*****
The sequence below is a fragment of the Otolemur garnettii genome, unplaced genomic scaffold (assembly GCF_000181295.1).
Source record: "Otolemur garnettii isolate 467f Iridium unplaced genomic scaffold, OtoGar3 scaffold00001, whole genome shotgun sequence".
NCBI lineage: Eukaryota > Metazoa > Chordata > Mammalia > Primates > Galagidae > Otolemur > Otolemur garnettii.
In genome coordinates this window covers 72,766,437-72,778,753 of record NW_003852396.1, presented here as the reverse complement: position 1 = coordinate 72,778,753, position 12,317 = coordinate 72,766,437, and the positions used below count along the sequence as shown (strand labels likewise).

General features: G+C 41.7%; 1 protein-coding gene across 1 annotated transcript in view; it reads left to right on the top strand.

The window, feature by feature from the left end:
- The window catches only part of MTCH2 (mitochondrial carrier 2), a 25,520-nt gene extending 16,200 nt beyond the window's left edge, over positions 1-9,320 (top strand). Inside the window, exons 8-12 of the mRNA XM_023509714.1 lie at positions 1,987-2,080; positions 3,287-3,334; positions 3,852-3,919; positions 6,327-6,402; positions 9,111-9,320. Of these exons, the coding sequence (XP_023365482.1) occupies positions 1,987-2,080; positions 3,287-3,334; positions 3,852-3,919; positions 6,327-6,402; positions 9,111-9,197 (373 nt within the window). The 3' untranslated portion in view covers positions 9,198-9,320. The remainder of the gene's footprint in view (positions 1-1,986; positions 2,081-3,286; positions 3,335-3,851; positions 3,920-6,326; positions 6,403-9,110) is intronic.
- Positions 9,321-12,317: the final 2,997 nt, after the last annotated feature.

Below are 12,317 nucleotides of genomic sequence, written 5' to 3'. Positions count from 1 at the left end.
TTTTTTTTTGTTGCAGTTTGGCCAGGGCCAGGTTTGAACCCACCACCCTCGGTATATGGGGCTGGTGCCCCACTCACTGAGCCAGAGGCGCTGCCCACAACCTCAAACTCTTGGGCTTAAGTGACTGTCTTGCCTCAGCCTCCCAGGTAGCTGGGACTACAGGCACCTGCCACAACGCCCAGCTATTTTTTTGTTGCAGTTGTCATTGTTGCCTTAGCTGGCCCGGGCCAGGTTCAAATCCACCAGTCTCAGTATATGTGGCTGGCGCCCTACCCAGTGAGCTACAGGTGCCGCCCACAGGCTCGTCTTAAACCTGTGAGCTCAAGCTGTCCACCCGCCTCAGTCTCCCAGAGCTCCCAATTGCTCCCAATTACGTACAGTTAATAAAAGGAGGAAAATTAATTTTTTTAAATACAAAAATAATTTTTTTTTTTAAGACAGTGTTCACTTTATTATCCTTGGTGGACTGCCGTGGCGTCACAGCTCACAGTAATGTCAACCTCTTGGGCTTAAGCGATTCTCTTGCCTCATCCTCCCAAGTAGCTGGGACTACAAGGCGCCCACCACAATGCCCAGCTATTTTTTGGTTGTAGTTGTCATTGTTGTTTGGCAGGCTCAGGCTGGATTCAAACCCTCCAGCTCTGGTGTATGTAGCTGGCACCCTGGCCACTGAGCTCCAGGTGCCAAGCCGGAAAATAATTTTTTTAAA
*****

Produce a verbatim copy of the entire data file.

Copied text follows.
The sequence below is a fragment of the Otolemur garnettii genome, unplaced genomic scaffold (assembly GCF_000181295.1).
Source record: "Otolemur garnettii isolate 467f Iridium unplaced genomic scaffold, OtoGar3 scaffold00001, whole genome shotgun sequence".
NCBI lineage: Eukaryota > Metazoa > Chordata > Mammalia > Primates > Galagidae > Otolemur > Otolemur garnettii.
In genome coordinates this window covers 72,766,437-72,778,753 of record NW_003852396.1, presented here as the reverse complement: position 1 = coordinate 72,778,753, position 12,317 = coordinate 72,766,437, and the positions used below count along the sequence as shown (strand labels likewise).

General features: G+C 41.7%; 1 protein-coding gene across 1 annotated transcript in view; it reads left to right on the top strand.

The window, feature by feature from the left end:
- The window catches only part of MTCH2 (mitochondrial carrier 2), a 25,520-nt gene extending 16,200 nt beyond the window's left edge, over positions 1-9,320 (top strand). Inside the window, exons 8-12 of the mRNA XM_023509714.1 lie at positions 1,987-2,080; positions 3,287-3,334; positions 3,852-3,919; positions 6,327-6,402; positions 9,111-9,320. Of these exons, the coding sequence (XP_023365482.1) occupies positions 1,987-2,080; positions 3,287-3,334; positions 3,852-3,919; positions 6,327-6,402; positions 9,111-9,197 (373 nt within the window). The 3' untranslated portion in view covers positions 9,198-9,320. The remainder of the gene's footprint in view (positions 1-1,986; positions 2,081-3,286; positions 3,335-3,851; positions 3,920-6,326; positions 6,403-9,110) is intronic.
- Positions 9,321-12,317: the final 2,997 nt, after the last annotated feature.

Below are 12,317 nucleotides of genomic sequence, written 5' to 3'. Positions count from 1 at the left end.
TTTTTTTTTGTTGCAGTTTGGCCAGGGCCAGGTTTGAACCCACCACCCTCGGTATATGGGGCTGGTGCCCCACTCACTGAGCCAGAGGCGCTGCCCACAACCTCAAACTCTTGGGCTTAAGTGACTGTCTTGCCTCAGCCTCCCAGGTAGCTGGGACTACAGGCACCTGCCACAACGCCCAGCTATTTTTTTGTTGCAGTTGTCATTGTTGCCTTAGCTGGCCCGGGCCAGGTTCAAATCCACCAGTCTCAGTATATGTGGCTGGCGCCCTACCCAGTGAGCTACAGGTGCCGCCCACAGGCTCGTCTTAAACCTGTGAGCTCAAGCTGTCCACCCGCCTCAGTCTCCCAGAGCTCCCAATTGCTCCCAATTACGTACAGTTAATAAAAGGAGGAAAATTAATTTTTTTAAATACAAAAATAATTTTTTTTTTTAAGACAGTGTTCACTTTATTATCCTTGGTGGACTGCCGTGGCGTCACAGCTCACAGTAATGTCAACCTCTTGGGCTTAAGCGATTCTCTTGCCTCATCCTCCCAAGTAGCTGGGACTACAAGGCGCCCACCACAATGCCCAGCTATTTTTTGGTTGTAGTTGTCATTGTTGTTTGGCAGGCTCAGGCTGGATTCAAACCCTCCAGCTCTGGTGTATGTAGCTGGCACCCTGGCCACTGAGCTCCAGGTGCCAAGCCGGAAAATAATTTTTTTAAA